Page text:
Yesterday I submitted the last assignment required for my MA coursework. I guess that means I'm half-way done my degree. I'll be spending the summer working on my French and preparing for my thesis. Over the past semester, I've been posting excerpts from paper proposals, and I thought it might be worth linking to them here as a way of wrapping things up.
I wrote two essays that dealt extensively with the work of Walter Benjamin. This research strategy ended up saving me a lot of time and effort. One essay focused on Benjamin's methodology of historical materialism in order to engage questions of cultural memory--raised by poststructuralism (most notably in Derrida's Archive Fever and Foucault's Archaeology of Knowledge)--summed up in the figure of the archive; the other essay was an attempt to convince my deluded professor that there was more to recover from Benjamin's discussion of literature than its "inherent" power to "defamiliarize" readers. See related posts here and here.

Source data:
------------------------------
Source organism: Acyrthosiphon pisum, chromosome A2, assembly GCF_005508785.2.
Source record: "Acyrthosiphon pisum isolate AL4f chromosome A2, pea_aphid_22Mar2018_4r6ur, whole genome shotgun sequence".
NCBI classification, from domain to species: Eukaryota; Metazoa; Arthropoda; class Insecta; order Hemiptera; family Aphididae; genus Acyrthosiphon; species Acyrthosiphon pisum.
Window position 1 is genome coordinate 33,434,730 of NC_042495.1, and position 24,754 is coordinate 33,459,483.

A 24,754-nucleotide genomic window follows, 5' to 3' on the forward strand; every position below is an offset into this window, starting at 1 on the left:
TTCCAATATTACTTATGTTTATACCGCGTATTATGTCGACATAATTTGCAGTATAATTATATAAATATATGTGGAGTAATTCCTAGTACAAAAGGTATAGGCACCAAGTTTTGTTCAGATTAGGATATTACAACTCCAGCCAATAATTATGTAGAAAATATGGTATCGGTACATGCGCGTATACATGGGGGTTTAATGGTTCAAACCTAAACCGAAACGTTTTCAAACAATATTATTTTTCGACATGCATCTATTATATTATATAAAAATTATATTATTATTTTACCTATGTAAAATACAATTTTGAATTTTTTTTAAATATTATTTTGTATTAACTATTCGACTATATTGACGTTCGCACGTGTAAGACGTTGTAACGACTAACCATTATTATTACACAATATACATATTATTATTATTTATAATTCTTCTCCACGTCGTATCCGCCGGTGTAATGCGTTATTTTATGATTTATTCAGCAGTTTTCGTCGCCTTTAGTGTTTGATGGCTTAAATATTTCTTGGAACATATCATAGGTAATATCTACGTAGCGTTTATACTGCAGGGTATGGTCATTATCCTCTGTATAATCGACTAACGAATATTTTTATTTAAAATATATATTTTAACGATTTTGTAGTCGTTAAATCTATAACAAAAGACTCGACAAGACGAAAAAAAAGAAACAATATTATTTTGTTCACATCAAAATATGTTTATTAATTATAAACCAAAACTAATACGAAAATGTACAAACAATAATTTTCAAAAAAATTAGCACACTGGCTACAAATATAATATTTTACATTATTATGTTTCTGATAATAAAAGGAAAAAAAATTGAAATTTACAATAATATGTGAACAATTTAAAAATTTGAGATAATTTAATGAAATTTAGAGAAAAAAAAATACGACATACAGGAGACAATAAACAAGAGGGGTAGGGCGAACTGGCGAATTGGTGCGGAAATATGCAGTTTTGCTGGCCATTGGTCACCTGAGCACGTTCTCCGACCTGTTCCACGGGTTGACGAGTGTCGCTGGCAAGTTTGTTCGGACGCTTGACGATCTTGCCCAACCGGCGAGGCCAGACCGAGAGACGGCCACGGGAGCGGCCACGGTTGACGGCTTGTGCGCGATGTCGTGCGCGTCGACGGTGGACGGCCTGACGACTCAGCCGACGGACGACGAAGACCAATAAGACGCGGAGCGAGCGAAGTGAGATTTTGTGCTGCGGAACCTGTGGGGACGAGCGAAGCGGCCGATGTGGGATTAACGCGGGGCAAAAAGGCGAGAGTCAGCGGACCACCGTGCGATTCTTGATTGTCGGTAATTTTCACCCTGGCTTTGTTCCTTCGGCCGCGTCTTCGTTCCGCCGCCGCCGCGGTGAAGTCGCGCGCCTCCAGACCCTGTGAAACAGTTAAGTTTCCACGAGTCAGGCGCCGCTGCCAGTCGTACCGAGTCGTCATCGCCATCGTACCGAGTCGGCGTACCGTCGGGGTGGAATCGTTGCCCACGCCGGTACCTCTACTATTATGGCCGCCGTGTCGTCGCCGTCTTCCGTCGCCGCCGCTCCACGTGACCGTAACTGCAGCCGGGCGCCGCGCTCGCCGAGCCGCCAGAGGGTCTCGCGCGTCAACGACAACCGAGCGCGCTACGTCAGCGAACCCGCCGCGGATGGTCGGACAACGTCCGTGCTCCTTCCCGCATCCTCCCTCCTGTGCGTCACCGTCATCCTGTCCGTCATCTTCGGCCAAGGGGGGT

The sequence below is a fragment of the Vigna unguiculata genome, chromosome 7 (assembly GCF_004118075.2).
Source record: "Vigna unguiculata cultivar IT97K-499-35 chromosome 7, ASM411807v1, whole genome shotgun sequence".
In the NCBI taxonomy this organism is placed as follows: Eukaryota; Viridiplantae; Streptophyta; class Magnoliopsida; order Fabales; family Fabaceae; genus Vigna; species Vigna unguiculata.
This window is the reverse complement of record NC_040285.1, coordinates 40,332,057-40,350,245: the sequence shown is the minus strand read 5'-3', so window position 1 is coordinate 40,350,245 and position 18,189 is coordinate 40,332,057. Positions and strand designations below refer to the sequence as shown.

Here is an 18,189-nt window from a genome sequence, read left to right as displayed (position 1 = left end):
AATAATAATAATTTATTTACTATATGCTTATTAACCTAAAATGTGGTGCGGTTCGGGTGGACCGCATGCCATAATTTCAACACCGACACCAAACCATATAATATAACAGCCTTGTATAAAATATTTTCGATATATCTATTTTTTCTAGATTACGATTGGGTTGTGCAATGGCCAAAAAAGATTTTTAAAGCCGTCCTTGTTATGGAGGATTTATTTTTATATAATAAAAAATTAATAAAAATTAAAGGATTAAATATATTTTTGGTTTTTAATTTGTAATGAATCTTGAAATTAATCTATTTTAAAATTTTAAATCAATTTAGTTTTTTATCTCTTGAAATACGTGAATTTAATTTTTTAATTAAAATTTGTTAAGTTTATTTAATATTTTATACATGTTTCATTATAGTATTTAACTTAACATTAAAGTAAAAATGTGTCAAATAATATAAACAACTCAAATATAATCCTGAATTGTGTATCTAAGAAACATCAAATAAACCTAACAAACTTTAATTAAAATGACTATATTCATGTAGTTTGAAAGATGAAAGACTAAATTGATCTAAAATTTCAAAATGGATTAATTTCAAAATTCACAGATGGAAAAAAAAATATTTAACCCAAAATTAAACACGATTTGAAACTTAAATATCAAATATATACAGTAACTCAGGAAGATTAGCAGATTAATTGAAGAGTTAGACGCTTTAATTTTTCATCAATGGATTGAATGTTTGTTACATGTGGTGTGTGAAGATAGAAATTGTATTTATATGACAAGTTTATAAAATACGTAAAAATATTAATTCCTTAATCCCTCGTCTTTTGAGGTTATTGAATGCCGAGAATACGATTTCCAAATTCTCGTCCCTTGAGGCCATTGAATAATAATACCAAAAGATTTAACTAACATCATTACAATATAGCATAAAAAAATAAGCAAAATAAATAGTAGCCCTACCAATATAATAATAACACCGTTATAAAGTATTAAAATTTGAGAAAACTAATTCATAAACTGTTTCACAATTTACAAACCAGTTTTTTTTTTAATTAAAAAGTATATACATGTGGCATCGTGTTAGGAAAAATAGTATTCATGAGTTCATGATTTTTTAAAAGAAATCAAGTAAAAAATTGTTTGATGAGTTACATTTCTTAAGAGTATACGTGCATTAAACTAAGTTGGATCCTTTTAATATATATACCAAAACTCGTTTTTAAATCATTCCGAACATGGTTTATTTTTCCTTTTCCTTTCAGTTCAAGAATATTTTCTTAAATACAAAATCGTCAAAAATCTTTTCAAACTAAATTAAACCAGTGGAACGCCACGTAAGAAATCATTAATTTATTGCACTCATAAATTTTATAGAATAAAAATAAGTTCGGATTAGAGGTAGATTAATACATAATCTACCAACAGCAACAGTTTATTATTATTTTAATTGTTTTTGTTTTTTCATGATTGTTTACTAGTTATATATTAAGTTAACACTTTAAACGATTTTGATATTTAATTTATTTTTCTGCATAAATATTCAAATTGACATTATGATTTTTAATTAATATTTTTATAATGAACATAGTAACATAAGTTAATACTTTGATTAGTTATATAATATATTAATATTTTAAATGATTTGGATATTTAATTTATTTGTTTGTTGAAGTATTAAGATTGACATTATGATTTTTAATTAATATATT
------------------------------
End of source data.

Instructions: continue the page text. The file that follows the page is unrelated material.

My third and final essay developed out of a class on Shakespeare that brought his early modern representations of class into conversation with the return of the commons we're witnessing in contemporary theory. My paper drew on Cesare Casarino's discussion of the common, as well as Michael Hardt and Antonio Negri's redefinition of love (as a force of ontological becoming witnessed in the collective solidarity of the poor) from their 2010 book Commonwealth, in order to address the apparent class transitions that occur in King Lear and Timon of Athens. See related post here.
I'm not sure whether these papers ended up being successful, but the readings they allowed me to do were absolutely worthwhile.